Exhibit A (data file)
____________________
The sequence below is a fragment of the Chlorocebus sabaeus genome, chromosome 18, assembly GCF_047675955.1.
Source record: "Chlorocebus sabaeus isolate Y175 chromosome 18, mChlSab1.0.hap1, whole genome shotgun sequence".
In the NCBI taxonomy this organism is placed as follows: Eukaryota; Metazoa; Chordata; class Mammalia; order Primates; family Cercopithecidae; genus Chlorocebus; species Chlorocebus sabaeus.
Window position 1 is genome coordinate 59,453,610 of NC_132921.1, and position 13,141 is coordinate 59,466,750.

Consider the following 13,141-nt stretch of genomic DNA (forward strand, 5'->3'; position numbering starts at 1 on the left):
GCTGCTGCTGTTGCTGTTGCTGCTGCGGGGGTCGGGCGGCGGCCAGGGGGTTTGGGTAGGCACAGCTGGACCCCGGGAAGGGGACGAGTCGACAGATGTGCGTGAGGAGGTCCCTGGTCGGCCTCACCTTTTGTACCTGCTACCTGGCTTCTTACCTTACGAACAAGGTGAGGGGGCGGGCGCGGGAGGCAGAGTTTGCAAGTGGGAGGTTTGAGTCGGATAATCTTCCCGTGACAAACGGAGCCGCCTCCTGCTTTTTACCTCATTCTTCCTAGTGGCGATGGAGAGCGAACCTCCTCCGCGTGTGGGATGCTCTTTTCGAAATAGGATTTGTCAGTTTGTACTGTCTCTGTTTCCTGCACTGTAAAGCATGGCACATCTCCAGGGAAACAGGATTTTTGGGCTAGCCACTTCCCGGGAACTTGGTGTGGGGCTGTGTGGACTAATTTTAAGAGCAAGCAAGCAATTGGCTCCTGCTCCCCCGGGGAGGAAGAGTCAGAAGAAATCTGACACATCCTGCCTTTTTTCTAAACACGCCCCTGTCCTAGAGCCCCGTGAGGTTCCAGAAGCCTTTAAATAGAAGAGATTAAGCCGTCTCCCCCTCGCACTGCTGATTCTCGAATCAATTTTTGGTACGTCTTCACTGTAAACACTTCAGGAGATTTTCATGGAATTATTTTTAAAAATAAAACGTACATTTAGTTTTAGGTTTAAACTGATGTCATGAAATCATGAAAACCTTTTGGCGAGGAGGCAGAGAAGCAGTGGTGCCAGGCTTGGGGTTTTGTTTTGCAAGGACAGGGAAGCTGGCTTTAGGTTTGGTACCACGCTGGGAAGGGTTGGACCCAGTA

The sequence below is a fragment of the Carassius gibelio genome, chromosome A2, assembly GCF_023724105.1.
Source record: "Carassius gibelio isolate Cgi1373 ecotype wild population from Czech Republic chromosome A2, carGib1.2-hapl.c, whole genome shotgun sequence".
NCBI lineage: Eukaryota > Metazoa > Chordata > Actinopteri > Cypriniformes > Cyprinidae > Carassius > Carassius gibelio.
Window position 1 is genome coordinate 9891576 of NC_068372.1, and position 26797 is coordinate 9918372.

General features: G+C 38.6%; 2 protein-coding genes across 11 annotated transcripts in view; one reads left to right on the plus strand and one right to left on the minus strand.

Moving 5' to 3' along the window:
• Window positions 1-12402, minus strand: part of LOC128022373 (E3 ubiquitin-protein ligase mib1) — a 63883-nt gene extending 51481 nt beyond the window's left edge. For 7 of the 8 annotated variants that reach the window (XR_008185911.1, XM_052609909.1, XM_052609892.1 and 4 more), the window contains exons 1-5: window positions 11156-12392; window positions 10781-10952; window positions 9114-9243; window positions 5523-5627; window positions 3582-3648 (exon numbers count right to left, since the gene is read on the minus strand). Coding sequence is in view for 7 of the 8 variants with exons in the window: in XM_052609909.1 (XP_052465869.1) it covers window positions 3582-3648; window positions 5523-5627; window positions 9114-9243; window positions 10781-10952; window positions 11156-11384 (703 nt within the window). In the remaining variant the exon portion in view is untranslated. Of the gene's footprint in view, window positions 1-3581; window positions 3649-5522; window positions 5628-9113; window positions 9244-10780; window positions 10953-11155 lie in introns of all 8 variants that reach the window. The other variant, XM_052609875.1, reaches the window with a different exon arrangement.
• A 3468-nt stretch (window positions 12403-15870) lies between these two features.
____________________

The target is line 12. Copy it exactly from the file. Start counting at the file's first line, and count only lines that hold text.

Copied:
Moving 5' to 3' along the window: